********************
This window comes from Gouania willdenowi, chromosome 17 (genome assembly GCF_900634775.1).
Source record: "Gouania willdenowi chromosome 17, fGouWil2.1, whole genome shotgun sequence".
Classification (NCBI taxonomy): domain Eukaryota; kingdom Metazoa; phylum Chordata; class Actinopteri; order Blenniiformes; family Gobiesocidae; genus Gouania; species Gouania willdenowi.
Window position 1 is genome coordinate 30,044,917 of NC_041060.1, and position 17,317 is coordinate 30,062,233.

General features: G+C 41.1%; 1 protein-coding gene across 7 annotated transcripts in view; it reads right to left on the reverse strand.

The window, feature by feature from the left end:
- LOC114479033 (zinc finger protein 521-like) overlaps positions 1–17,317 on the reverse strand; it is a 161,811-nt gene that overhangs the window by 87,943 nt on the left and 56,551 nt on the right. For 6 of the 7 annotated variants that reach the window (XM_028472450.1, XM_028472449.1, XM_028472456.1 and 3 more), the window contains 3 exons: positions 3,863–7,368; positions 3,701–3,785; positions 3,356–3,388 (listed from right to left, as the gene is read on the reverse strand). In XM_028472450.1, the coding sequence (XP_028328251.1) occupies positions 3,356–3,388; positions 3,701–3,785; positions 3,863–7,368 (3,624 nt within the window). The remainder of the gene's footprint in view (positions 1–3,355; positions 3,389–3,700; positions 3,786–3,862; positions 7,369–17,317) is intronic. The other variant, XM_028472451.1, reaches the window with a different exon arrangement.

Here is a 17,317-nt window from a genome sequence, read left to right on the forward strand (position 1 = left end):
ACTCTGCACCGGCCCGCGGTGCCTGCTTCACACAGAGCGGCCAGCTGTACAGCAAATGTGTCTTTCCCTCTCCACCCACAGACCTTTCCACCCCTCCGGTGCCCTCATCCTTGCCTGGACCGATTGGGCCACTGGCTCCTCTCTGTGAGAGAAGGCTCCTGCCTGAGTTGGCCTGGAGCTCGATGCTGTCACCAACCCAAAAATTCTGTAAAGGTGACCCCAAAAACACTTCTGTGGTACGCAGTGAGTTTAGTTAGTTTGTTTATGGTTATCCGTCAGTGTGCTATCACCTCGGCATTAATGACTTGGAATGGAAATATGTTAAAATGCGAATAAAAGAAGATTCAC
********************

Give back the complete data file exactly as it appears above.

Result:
This window comes from Gouania willdenowi, chromosome 17 (genome assembly GCF_900634775.1).
Source record: "Gouania willdenowi chromosome 17, fGouWil2.1, whole genome shotgun sequence".
Classification (NCBI taxonomy): domain Eukaryota; kingdom Metazoa; phylum Chordata; class Actinopteri; order Blenniiformes; family Gobiesocidae; genus Gouania; species Gouania willdenowi.
Window position 1 is genome coordinate 30,044,917 of NC_041060.1, and position 17,317 is coordinate 30,062,233.

General features: G+C 41.1%; 1 protein-coding gene across 7 annotated transcripts in view; it reads right to left on the reverse strand.

The window, feature by feature from the left end:
- LOC114479033 (zinc finger protein 521-like) overlaps positions 1–17,317 on the reverse strand; it is a 161,811-nt gene that overhangs the window by 87,943 nt on the left and 56,551 nt on the right. For 6 of the 7 annotated variants that reach the window (XM_028472450.1, XM_028472449.1, XM_028472456.1 and 3 more), the window contains 3 exons: positions 3,863–7,368; positions 3,701–3,785; positions 3,356–3,388 (listed from right to left, as the gene is read on the reverse strand). In XM_028472450.1, the coding sequence (XP_028328251.1) occupies positions 3,356–3,388; positions 3,701–3,785; positions 3,863–7,368 (3,624 nt within the window). The remainder of the gene's footprint in view (positions 1–3,355; positions 3,389–3,700; positions 3,786–3,862; positions 7,369–17,317) is intronic. The other variant, XM_028472451.1, reaches the window with a different exon arrangement.

Here is a 17,317-nt window from a genome sequence, read left to right on the forward strand (position 1 = left end):
ACTCTGCACCGGCCCGCGGTGCCTGCTTCACACAGAGCGGCCAGCTGTACAGCAAATGTGTCTTTCCCTCTCCACCCACAGACCTTTCCACCCCTCCGGTGCCCTCATCCTTGCCTGGACCGATTGGGCCACTGGCTCCTCTCTGTGAGAGAAGGCTCCTGCCTGAGTTGGCCTGGAGCTCGATGCTGTCACCAACCCAAAAATTCTGTAAAGGTGACCCCAAAAACACTTCTGTGGTACGCAGTGAGTTTAGTTAGTTTGTTTATGGTTATCCGTCAGTGTGCTATCACCTCGGCATTAATGACTTGGAATGGAAATATGTTAAAATGCGAATAAAAGAAGATTCAC